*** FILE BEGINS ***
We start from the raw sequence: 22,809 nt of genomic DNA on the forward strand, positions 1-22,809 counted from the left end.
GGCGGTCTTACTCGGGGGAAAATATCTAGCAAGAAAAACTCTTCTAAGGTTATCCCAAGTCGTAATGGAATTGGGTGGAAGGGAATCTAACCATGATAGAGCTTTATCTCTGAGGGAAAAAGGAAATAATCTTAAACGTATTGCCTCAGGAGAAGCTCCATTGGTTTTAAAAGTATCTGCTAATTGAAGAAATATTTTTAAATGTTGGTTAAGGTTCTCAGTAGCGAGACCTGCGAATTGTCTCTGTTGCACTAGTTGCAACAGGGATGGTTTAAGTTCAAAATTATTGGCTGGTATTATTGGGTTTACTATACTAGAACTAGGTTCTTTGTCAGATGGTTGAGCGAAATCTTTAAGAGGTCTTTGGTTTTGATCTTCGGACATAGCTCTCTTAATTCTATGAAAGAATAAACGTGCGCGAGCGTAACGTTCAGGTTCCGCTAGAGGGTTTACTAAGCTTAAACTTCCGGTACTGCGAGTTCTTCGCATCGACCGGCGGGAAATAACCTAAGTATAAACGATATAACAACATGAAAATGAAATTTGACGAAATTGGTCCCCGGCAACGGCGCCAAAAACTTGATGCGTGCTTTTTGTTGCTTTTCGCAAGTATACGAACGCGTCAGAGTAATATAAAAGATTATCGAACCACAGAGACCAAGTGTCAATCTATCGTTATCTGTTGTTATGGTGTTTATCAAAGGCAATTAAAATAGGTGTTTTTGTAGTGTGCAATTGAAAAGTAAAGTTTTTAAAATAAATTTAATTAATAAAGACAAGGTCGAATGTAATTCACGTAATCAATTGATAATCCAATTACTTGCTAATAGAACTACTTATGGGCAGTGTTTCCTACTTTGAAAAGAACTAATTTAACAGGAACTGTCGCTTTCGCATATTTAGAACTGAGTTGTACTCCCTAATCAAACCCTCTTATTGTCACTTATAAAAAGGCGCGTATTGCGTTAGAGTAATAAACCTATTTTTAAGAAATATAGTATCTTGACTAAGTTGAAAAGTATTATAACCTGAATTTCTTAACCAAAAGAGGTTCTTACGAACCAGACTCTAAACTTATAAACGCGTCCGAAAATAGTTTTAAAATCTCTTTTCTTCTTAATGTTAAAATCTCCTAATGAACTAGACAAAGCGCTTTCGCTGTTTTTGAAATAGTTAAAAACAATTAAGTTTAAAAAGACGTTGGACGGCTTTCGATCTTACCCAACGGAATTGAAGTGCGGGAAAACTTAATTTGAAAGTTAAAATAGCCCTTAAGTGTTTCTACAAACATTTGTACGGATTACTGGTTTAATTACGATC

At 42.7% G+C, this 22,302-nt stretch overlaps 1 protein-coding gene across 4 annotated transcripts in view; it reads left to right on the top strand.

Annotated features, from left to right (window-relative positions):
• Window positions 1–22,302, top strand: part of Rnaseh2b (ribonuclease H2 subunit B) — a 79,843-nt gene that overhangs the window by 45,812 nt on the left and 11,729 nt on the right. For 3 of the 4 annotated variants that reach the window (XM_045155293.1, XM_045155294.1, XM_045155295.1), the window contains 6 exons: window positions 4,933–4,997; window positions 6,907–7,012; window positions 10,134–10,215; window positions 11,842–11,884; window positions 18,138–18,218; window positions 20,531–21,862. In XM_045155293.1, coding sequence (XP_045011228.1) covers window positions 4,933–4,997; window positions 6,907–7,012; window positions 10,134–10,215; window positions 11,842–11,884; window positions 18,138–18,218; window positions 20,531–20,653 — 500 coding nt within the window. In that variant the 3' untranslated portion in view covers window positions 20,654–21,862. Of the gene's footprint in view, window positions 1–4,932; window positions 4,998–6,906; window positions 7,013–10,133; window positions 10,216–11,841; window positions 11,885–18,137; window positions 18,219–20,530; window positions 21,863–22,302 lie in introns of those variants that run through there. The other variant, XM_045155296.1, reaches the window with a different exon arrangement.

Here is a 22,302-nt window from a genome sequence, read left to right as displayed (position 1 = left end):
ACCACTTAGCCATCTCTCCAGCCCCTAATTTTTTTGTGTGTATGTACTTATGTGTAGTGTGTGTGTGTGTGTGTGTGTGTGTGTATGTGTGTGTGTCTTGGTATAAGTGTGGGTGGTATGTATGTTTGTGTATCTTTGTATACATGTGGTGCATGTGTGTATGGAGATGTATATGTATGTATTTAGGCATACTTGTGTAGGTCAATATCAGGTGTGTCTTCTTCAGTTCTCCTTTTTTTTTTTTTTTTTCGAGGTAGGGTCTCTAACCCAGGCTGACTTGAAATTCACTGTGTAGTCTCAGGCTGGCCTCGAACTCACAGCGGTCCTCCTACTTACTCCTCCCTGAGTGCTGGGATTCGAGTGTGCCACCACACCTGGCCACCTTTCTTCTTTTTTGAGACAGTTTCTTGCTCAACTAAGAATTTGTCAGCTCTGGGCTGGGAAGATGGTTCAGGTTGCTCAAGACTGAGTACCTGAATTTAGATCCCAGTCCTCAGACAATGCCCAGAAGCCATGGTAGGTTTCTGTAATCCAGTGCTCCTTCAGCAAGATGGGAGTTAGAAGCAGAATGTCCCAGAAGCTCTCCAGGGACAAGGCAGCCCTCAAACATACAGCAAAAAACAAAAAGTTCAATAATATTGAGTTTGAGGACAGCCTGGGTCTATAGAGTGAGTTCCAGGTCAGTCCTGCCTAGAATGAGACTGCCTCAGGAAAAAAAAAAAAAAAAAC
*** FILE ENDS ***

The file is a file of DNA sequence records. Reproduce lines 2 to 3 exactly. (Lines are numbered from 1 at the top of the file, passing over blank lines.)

GGCGGTCTTACTCGGGGGAAAATATCTAGCAAGAAAAACTCTTCTAAGGTTATCCCAAGTCGTAATGGAATTGGGTGGAAGGGAATCTAACCATGATAGAGCTTTATCTCTGAGGGAAAAAGGAAATAATCTTAAACGTATTGCCTCAGGAGAAGCTCCATTGGTTTTAAAAGTATCTGCTAATTGAAGAAATATTTTTAAATGTTGGTTAAGGTTCTCAGTAGCGAGACCTGCGAATTGTCTCTGTTGCACTAGTTGCAACAGGGATGGTTTAAGTTCAAAATTATTGGCTGGTATTATTGGGTTTACTATACTAGAACTAGGTTCTTTGTCAGATGGTTGAGCGAAATCTTTAAGAGGTCTTTGGTTTTGATCTTCGGACATAGCTCTCTTAATTCTATGAAAGAATAAACGTGCGCGAGCGTAACGTTCAGGTTCCGCTAGAGGGTTTACTAAGCTTAAACTTCCGGTACTGCGAGTTCTTCGCATCGACCGGCGGGAAATAACCTAAGTATAAACGATATAACAACATGAAAATGAAATTTGACGAAATTGGTCCCCGGCAACGGCGCCAAAAACTTGATGCGTGCTTTTTGTTGCTTTTCGCAAGTATACGAACGCGTCAGAGTAATATAAAAGATTATCGAACCACAGAGACCAAGTGTCAATCTATCGTTATCTGTTGTTATGGTGTTTATCAAAGGCAATTAAAATAGGTGTTTTTGTAGTGTGCAATTGAAAAGTAAAGTTTTTAAAATAAATTTAATTAATAAAGACAAGGTCGAATGTAATTCACGTAATCAATTGATAATCCAATTACTTGCTAATAGAACTACTTATGGGCAGTGTTTCCTACTTTGAAAAGAACTAATTTAACAGGAACTGTCGCTTTCGCATATTTAGAACTGAGTTGTACTCCCTAATCAAACCCTCTTATTGTCACTTATAAAAAGGCGCGTATTGCGTTAGAGTAATAAACCTATTTTTAAGAAATATAGTATCTTGACTAAGTTGAAAAGTATTATAACCTGAATTTCTTAACCAAAAGAGGTTCTTACGAACCAGACTCTAAACTTATAAACGCGTCCGAAAATAGTTTTAAAATCTCTTTTCTTCTTAATGTTAAAATCTCCTAATGAACTAGACAAAGCGCTTTCGCTGTTTTTGAAATAGTTAAAAACAATTAAGTTTAAAAAGACGTTGGACGGCTTTCGATCTTACCCAACGGAATTGAAGTGCGGGAAAACTTAATTTGAAAGTTAAAATAGCCCTTAAGTGTTTCTACAAACATTTGTACGGATTACTGGTTTAATTACGATC

At 42.7% G+C, this 22,302-nt stretch overlaps 1 protein-coding gene across 4 annotated transcripts in view; it reads left to right on the top strand.